The West Wing contains the Oval Office, the Cabinet Room, the Situation Room, and the Roosevelt Room.

Image of the Rose Garden prior to the 2020 renovations. The West Colonnade, designed by Benjamin Henry Latrobe and Thomas Jefferson, can be seen in the background.

White House Rose Garden

Image of the Rose Garden prior to the 2020 renovations. The West Colonnade, designed by Benjamin Henry Latrobe and Thomas Jefferson, can be seen in the background.
200px
200px
The Rose Garden arranged for a state dinner at night in 2019

The White House Rose Garden is a garden bordering the Oval Office and the West Wing of the White House in Washington, D.C., United States.

President Nixon prepares to deliver the speech announcing his resignation.

Richard Nixon's resignation speech

President Nixon prepares to deliver the speech announcing his resignation.

President Richard Nixon made an address to the American public from the Oval Office on August 8, 1974, to announce his resignation from the presidency due to the Watergate scandal.

Challenger's solid rocket boosters run away uncontrollably from the vapor cloud left after the vehicle's breakup

Space Shuttle Challenger disaster

Fatal accident in the United States space program that occurred on January 28, 1986, when the broke apart 73 seconds into its flight, leading to the death of all seven crew members aboard; it was the first fatal accident involving an American spacecraft in flight.

Fatal accident in the United States space program that occurred on January 28, 1986, when the broke apart 73 seconds into its flight, leading to the death of all seven crew members aboard; it was the first fatal accident involving an American spacecraft in flight.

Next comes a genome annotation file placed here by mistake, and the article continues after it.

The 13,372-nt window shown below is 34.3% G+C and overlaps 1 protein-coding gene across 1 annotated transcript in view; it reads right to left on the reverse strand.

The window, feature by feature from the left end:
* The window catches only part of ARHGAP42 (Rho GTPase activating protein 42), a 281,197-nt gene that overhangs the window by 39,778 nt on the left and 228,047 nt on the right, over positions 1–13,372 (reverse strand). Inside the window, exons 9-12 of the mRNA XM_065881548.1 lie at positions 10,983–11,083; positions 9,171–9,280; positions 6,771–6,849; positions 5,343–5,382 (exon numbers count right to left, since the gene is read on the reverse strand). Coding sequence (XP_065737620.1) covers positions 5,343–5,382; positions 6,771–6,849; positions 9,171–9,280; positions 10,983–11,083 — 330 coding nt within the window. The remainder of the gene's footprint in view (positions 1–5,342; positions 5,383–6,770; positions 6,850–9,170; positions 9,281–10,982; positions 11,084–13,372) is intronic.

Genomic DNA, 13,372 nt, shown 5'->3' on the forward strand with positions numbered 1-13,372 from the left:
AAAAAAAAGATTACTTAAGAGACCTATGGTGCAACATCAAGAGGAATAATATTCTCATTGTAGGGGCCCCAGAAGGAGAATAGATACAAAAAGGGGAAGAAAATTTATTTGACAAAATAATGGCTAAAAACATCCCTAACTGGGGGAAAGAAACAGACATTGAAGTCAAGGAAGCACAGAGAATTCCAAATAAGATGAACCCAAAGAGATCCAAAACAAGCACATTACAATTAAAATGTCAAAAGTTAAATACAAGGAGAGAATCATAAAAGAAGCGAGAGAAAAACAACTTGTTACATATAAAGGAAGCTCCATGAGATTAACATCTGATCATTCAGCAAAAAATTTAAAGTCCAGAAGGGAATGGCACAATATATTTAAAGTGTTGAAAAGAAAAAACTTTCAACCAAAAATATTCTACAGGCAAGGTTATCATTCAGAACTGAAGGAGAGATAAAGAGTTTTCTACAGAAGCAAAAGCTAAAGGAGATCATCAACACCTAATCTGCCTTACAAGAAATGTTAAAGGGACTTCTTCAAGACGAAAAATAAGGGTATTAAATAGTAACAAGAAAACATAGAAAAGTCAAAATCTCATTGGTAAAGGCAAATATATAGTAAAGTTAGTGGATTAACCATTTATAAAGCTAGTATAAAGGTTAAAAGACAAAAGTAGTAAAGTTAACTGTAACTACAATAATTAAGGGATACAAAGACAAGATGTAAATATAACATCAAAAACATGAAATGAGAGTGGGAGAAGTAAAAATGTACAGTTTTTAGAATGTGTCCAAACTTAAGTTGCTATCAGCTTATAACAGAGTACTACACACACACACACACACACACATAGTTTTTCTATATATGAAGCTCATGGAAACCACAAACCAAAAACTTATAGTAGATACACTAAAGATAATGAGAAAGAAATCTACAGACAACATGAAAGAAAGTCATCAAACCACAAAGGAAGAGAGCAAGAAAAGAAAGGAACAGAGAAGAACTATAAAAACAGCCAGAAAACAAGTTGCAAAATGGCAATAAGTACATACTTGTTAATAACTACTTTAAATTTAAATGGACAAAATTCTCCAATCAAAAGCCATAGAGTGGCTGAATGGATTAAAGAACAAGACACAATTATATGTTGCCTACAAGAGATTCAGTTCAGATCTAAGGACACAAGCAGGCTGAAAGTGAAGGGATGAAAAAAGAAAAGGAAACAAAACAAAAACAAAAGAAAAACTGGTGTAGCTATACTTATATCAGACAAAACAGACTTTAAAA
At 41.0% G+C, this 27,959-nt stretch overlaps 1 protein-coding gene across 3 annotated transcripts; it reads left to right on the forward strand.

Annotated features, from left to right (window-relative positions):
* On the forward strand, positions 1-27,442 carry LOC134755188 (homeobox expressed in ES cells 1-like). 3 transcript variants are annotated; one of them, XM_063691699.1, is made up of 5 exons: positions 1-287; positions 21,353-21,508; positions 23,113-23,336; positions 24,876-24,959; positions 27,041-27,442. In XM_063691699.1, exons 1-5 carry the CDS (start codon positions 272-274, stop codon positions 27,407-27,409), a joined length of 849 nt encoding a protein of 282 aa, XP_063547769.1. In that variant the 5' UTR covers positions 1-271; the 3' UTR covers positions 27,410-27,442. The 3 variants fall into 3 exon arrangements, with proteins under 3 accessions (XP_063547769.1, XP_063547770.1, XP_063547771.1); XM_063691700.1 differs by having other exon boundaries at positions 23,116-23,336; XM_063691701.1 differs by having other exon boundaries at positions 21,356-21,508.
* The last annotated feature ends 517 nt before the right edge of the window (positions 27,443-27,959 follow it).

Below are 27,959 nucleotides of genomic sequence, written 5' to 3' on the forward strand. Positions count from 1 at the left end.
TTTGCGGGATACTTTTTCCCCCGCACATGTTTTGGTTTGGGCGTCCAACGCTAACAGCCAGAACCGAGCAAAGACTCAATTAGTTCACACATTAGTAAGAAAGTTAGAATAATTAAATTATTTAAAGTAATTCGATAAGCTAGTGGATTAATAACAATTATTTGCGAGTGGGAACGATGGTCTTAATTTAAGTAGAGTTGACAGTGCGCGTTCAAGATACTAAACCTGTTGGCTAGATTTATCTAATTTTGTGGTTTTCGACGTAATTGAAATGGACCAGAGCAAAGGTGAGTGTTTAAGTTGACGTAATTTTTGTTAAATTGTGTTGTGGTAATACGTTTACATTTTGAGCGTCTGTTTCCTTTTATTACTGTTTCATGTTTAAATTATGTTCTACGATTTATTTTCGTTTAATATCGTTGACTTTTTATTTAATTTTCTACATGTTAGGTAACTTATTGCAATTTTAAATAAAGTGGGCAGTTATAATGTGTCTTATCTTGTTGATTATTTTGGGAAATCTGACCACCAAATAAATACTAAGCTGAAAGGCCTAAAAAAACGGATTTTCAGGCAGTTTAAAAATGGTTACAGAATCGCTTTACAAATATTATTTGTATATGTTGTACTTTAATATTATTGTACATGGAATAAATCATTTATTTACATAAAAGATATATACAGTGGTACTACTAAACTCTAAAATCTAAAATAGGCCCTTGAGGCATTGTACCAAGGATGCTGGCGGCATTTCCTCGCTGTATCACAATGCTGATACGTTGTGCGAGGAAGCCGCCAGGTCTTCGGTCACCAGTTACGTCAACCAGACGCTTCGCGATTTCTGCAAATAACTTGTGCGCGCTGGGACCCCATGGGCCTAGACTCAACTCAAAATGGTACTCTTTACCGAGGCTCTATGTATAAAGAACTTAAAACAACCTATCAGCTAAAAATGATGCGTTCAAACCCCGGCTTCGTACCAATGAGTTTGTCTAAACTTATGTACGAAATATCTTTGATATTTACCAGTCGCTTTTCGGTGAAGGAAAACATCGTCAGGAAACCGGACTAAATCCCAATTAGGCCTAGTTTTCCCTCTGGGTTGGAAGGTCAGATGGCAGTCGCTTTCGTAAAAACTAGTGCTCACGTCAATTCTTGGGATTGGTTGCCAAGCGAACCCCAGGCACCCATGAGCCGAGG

Challenger's solid rocket boosters run away uncontrollably from the vapor cloud left after the vehicle's breakup
Cross-sectional diagram of the original SRB field joint
STS-51-L crew: (back row) Onizuka, McAuliffe, Jarvis, Resnik; (front row) Smith, Scobee, McNair
Ice on the launch tower hours before Challenger launch
Gray smoke escaping from the right-side solid rocket booster
Plume on right SRB at T+58.788 seconds
Challenger is enveloped in flaming liquid propellant after rupture of the liquid oxygen tank
Jay Greene at his console after the breakup of Challenger
The forward section of the fuselage after breakup, indicated by the arrow
Right SRB debris showing the hole caused by the plume
President Reagan and First Lady Nancy Reagan (left) at the memorial service on January 31, 1986
Members of the Rogers Commission arrive at Kennedy Space Center
Fragment of Challengers fuselage on display at Kennedy Space Center

After a discussion with his aides, Reagan postponed the State of the Union, and instead addressed the nation about the disaster from the Oval Office.

Rembrandt Peale, Self-portrait